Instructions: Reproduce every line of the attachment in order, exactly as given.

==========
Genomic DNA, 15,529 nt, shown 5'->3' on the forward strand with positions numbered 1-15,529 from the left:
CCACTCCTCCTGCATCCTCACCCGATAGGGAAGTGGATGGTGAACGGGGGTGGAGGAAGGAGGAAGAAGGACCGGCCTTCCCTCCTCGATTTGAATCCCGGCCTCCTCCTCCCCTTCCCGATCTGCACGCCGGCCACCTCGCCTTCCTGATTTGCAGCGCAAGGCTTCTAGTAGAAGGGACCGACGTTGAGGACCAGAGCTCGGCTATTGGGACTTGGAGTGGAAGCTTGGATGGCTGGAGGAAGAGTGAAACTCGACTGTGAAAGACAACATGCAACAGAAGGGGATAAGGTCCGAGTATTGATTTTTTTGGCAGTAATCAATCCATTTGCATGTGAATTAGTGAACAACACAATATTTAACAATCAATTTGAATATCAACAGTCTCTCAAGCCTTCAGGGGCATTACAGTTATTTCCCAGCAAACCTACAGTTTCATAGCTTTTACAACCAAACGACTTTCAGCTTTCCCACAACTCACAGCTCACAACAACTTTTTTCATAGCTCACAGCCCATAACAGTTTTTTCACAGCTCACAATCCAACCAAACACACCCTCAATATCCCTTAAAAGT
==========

Genomic DNA, 15,529 nt, shown 5'->3' on the forward strand with positions numbered 1-15,529 from the left:
CCACTCCTCCTGCATCCTCACCCGATAGGGAAGTGGATGGTGAACGGGGGTGGAGGAAGGAGGAAGAAGGACCGGCCTTCCCTCCTCGATTTGAATCCCGGCCTCCTCCTCCCCTTCCCGATCTGCACGCCGGCCACCTCGCCTTCCTGATTTGCAGCGCAAGGCTTCTAGTAGAAGGGACCGACGTTGAGGACCAGAGCTCGGCTATTGGGACTTGGAGTGGAAGCTTGGATGGCTGGAGGAAGAGTGAAACTCGACTGTGAAAGACAACATGCAACAGAAGGGGATAAGGTCCGAGTATTGATTTTTTTGGCAGTAATCAATCCATTTGCATGTGAATTAGTGAACAACACAATATTTAACAATCAATTTGAATATCAACAGTCTCTCAAGCCTTCAGGGGCATTACAGTTATTTCCCAGCAAACCTACAGTTTCATAGCTTTTACAACCAAACGACTTTCAGCTTTCCCACAACTCACAGCTCACAACAACTTTTTTCATAGCTCACAGCCCATAACAGTTTTTTCACAGCTCACAATCCAACCAAACACACCCTCAATATCCCTTAAAAGT